There is a persistent myth that open source operates like Linux, with a global team of developers holding hands and praying for world code peace. Most open-source projects don't work this way, looking much more like Eric Raymond's "cathedral" rather than the holy grail, the "bazaar," as Juergen of SnapLogic points out in an exceptionally insightful post on open-source software development.
The problem with many open-source projects is that while familiarity may not breed contempt, it can certainly breed institutional incompetence:
Why do so many open-source projects not have the active community of external contributors they are hoping for? Because they have been largely developed by co-located teams of hired software engineers, 100% dedicated to the project, managed and organized like any traditional software development effort. This seems to be especially true for the new crop of 'custom build' open-source companies, which would like to take advantage of the open-source business model. They might hope to also enjoy the advantages of the open-source development model one day, but achieving that requires a conscious effort.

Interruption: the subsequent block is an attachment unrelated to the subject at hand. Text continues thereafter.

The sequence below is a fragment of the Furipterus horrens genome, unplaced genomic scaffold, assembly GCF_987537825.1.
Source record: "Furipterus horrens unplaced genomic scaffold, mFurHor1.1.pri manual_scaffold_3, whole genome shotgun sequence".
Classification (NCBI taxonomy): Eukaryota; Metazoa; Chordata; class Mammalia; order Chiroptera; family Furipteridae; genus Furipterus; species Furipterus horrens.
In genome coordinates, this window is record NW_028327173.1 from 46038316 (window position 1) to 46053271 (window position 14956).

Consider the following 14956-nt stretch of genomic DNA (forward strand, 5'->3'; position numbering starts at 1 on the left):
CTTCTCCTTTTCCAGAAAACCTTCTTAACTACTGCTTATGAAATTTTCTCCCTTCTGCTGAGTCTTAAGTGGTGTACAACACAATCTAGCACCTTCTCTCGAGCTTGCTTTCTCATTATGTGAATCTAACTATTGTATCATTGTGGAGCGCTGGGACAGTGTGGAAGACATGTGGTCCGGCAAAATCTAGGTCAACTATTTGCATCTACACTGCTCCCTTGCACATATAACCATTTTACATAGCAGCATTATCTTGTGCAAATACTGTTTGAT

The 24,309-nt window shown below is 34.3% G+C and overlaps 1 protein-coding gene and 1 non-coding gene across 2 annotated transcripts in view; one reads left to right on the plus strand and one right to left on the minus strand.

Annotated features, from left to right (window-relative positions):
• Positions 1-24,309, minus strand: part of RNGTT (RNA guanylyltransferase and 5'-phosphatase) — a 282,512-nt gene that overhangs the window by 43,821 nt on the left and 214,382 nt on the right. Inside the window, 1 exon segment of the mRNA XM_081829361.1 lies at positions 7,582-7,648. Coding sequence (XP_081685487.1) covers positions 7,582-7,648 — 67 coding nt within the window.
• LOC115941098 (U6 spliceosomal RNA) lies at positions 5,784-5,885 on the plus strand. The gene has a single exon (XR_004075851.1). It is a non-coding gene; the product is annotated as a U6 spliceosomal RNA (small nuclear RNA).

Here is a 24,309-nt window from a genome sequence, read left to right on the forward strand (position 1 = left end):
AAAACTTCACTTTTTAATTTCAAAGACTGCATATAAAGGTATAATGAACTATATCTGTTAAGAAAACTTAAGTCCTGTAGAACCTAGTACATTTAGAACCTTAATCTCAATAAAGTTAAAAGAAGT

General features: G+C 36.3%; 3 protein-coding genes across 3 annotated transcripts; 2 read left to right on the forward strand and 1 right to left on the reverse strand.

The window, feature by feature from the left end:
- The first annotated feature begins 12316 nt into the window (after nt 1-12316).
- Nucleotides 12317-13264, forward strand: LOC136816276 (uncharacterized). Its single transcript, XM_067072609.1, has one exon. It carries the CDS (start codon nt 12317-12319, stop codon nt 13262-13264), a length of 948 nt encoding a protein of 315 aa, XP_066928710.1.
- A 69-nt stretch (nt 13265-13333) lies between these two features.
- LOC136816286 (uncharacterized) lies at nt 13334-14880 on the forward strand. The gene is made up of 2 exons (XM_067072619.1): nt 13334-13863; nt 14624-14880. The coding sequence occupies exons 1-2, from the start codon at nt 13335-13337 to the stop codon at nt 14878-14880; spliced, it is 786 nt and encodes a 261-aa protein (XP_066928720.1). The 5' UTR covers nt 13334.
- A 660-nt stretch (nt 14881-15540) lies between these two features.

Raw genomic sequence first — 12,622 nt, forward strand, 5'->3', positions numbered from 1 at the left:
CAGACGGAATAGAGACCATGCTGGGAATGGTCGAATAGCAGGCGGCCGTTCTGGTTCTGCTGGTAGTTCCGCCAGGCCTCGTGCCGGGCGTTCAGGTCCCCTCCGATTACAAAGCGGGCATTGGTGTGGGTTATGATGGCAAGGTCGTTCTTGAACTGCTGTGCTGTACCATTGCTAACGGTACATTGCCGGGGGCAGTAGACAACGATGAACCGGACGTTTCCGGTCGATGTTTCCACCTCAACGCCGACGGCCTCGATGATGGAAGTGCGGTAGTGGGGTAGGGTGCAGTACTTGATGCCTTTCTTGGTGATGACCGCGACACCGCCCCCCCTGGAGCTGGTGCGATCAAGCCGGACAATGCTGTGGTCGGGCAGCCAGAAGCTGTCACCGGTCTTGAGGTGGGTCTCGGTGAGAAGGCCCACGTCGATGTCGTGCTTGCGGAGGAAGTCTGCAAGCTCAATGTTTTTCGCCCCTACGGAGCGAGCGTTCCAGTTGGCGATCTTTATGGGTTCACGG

The key to building bazaar-like open-source development communities is, as Juergen points out, to insist on heavily modularized codeand open APIs. One more thing: think like your development community, which often is easier as a distributed development team rather than a cohesive bunch operating from the same cluster of cubicles.
...[W]hile lacking the benefits of immediate and direct communication, distributed development teams are forced to think about modularity and APIs between modules from the very start. Consider that Richard Stallman used Unix as the reference design for his GNU system for exactly this reason (among others): Well defined modules, facilitating a distributed development effort. It was a concious choice for GNU, and it was a necessity for Linux: Without an emphasis on modularity and APIs, a distributed development effort becomes unnecessarily difficult, if not impossible.
I encourage you to read the rest of Juergen's analysis. And then move far away from your fellow developers. :-)